Letters to Holly

Thursday, October 22

Wary and War and World

It's been busy.

It's homecoming week at the high school, and the staff are encouraged to join in the daily costume themes. So far, it's been superheroes, sports, and a day when groups of teachers dressed alike. Decreed frivolity becomes a chore before long. I offered her coworkers my comic shirts to wear that day and had no takers. That day always makes clear to me how much geek clothing I have. Yikes and yikes some more.

We're surrounded by the flu bug. Or pale imitators that spook everybody. One school lost 100 kids to sick beds, and the absences at Your Sister's school are noticeable. We have simple symptoms, but we attribute it to the seasonal swings in temperature and moving through structures with newly cranked heating. We're careful, and she's most susceptible as all bedraggled teachers are.

She might be even more so tonight: She's been drafted to play on the faculty dodgeball team.

We rendezvoused in Asheville last night to see a double-bill of radio plays performed onstage. We've seen the tours from the LA Theatre Works before. They mounted a show based on transcripts of a trial regarding the publication of Pentagon material on Vietnam and a show based on transcripts of the Scopes monkey trial. This year, they're doing adaptations of Lost World by Doyle and recreating Orson Welles's War of the Worlds. I've wanted to see the latter onstage for decades, and they delivered a show worth the wait.

It's a short script as the radio show was an hour long, and the people who believed the play was real way back when had to be irregular listeners to the Mercury Radio Theatre at best. Orson Welles voice is clearly identifiable, and he's all over the original broadcast. The majority of those tuning in had to have said "oh yeah, that's Orson Welles playing an astronomer." But the theatre tour set the stage (literally) by playing clips of Hitler beforehand to remind us that fears of war were heightened already, one year before Germany took Poland three full years before Pearl Harbor.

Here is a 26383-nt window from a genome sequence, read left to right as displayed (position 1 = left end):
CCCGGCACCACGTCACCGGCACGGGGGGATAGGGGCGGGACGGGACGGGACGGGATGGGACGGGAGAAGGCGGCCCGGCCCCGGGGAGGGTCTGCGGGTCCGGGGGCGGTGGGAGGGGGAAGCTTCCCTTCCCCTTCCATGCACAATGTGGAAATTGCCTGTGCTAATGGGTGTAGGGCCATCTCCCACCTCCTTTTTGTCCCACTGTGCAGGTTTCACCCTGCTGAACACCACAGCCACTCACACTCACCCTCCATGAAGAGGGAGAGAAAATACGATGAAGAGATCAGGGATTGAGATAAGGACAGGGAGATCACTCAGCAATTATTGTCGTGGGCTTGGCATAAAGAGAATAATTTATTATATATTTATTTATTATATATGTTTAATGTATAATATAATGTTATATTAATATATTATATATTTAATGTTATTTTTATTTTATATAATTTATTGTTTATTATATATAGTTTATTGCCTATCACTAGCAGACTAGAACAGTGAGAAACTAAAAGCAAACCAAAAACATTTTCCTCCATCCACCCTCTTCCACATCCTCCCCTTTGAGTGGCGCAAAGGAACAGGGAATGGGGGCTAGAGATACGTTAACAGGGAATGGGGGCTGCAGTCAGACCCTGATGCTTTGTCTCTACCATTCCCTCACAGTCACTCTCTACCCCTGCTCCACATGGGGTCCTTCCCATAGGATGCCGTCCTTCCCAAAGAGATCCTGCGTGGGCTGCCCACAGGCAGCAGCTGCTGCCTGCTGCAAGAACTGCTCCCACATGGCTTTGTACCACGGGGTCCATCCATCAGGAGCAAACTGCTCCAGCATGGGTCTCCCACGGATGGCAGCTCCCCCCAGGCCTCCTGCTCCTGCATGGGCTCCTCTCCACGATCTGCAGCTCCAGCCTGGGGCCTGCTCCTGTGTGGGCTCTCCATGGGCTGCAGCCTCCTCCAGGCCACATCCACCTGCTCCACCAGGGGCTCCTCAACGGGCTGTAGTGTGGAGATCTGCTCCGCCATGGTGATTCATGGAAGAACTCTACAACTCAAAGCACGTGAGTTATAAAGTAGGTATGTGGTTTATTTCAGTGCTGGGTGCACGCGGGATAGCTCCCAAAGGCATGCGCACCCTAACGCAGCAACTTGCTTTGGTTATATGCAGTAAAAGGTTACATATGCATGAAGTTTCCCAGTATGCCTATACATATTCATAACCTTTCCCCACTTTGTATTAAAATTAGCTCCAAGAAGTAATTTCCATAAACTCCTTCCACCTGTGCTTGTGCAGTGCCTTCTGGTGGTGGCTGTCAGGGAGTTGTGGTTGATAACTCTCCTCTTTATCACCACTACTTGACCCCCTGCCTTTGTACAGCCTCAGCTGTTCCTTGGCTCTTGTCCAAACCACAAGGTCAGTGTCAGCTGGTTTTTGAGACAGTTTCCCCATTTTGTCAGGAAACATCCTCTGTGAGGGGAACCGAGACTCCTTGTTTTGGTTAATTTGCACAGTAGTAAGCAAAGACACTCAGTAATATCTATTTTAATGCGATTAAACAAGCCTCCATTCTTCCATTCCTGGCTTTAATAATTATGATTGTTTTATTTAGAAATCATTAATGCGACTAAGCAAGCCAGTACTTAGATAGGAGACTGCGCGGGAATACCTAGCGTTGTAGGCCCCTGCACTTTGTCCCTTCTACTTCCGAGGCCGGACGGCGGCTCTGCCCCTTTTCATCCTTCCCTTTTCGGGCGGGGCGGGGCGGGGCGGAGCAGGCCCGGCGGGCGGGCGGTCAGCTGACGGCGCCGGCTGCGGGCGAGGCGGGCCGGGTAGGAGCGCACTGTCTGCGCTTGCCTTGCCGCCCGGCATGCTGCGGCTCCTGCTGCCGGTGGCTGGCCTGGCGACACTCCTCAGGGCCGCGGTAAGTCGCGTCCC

The Lost World was played broadly for simple laughs, and we kinda smirked through most of it. There was audience participation cued by signs and gestures. The group held a QnA session after. I noticed a few scripts had different colors of highlighter blocks and asked if they had a communal code. Nope, they said, it's up to the actor. One actor pointed out that he uses different blocks of color to separate the paragraphs.

I felt that pull, that magnetic allure of the stage calling me up, and I remind myself I won't go back just for that radioactive pile of frustration to beat me down again. I had another dose of it this week when the group president put me in a mass email saying I was a candidate for theatre board member. I succinctly told them I can't commit at this time. I would have preferred he verify his hope with me before announcing it to the entire theatre group.

Oh, and our usher last night was a fellow actor from the courtroom show. Small world. She hosted the wrap-up party. She keeps a very kosher house -- my first exposure to it -- and the food was fantastic.

As we always do, Your Sister and I hit a convenience store for candy to keep us awake as we drove home. She got mint 3 Musketeers because she has crazybrains.

Picture of the Day
Here's the group doing The Lost World. The actors are using scripts to pantomime paddling up the Amazon. Man, I wish I could have talked the local company to do a show this way.

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